04/26/06 – Alsace

By Jesse on April 24, 2006


This week is absolutely absurd and awesome for so many reasons.  First of all, the meeting is going to be held in the old Pabst brewery.  Oh, and it actually might be on the ROOF of the old Pabst brewery…. we’ll have to see how warm it is outside.  Also, later this week, Vendome is doing a very cool tasting that everyone should attend: wines for the grill, the perfect bottles to match with all of your barbecue food this summer.  Can’t wait.  Also, the Young Winos might get a mention in the Detroit Free Press.  Yeah, I know, insanity.  I’ll explain it all at the meeting.  But you want to know the most unequivocally awesome thing about this week?  Alsace, that’s what.

It’s pretty tiny, but Alsace is one of the most important French regions and also one of the most accessible; the wines exported to America are generally very well-priced.  Alsace produces 93% white and is the source of some of France’s best whites overall, so lets stick to whites in this meeting (a small amount of Pinot Noir is exported, but it’s hard to find).  The Wine Bible says that “a single, passionate philosophy pervades Alsace winemaking: to create wines with pure fruit flavors.”  Many of them have a certain spiciness to them, and most of them are dry, not sweet.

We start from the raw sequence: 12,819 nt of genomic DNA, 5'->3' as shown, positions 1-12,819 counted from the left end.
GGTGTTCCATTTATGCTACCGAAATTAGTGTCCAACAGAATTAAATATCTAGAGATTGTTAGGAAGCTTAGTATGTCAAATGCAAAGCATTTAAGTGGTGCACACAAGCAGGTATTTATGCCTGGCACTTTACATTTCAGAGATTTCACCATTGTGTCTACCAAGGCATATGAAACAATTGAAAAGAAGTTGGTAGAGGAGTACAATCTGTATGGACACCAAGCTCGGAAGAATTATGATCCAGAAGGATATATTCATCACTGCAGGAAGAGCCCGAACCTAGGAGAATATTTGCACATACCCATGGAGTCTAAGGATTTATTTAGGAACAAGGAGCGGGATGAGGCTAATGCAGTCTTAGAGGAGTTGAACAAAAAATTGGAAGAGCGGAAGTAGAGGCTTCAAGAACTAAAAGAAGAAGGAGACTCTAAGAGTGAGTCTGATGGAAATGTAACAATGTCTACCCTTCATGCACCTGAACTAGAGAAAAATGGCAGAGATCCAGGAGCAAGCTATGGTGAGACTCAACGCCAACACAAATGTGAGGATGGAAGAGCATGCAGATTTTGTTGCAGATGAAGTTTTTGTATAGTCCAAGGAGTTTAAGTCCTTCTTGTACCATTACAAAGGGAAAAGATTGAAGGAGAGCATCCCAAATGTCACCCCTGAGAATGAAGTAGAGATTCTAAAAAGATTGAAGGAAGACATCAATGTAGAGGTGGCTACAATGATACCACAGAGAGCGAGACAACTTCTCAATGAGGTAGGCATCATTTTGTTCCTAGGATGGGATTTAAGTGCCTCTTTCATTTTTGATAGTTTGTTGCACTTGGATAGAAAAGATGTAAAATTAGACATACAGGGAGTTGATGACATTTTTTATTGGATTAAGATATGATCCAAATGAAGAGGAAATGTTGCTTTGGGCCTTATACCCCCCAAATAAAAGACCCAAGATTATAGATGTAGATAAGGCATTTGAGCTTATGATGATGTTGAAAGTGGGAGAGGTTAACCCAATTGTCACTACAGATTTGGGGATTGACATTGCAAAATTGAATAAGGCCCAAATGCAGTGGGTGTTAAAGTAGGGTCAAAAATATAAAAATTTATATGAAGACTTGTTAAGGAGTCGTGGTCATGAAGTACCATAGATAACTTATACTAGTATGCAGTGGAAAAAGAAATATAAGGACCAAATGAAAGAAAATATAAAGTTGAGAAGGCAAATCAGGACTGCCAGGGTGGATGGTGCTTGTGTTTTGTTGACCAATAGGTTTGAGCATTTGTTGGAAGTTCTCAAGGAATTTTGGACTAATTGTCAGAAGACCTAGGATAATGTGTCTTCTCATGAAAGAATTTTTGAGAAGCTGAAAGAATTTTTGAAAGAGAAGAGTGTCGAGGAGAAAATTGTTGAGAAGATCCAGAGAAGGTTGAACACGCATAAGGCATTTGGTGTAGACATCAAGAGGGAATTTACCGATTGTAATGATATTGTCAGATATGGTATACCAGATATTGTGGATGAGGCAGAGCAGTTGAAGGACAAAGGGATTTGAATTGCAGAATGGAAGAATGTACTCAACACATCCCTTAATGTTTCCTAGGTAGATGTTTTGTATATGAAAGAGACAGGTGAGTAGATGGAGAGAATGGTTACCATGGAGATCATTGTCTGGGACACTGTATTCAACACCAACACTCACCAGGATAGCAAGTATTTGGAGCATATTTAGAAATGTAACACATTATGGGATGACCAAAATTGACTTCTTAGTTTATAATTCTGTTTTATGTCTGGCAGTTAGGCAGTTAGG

Unlike most of France, Alsace labels its wines by grape type.  YESSS.  Awesome.  Thank you, France, for occasionally displaying to the rest of the world a modicum of humility.  Also, all Alsace wines are sold in tall, thin bottles called “flutes” — another way to know you’re getting the right region.  The grapes to watch for are:

PINOT BLANC: the lightest of the Alsace whites.  The best are “tasty with baked apple flavors and creamy texture.”

RIESLING: the region’s preeminent white grape is probably nothing like most of the sweet Riesling that’s sold in this country, because Alsace Rieslings are dry.  They have the potential for “remarkable complexity and dramatic fruit flavors.”

PINOT GRIS (also called TOKAY): not like the light Pinot Grigio we had in Italy, Alsace Pinot Gris has “depth and richness reminiscent of white Burgundy,” which is made from Chardonnay.

GEWURTZTRAMINER: my favorite Alsace white for it’s ridiculous fruity flavors, which can range from “grapefruit and fruit-cocktail syrup” to “honeysuckle, gingerbread, and vanilla.”  Wine for Dummies calls it “one of the most unique wines in the world.”

All of these wines should be fairly inexpensive and available at any wine shop (and grocery stores might have one or two).  Please remember to chill them if possible.  We’re meeting at Regan’s apartment in a building that used to be a Pabst brewery.  Seriously, I can’t wait to see this.  Bring a coat, because if the weather’s decent, there’s a patio on the roof with awesome views.  Here’s directions: (awesome address)

We will see you all (with your flutes of Alsatian goodness) Wednesday night at 9:00.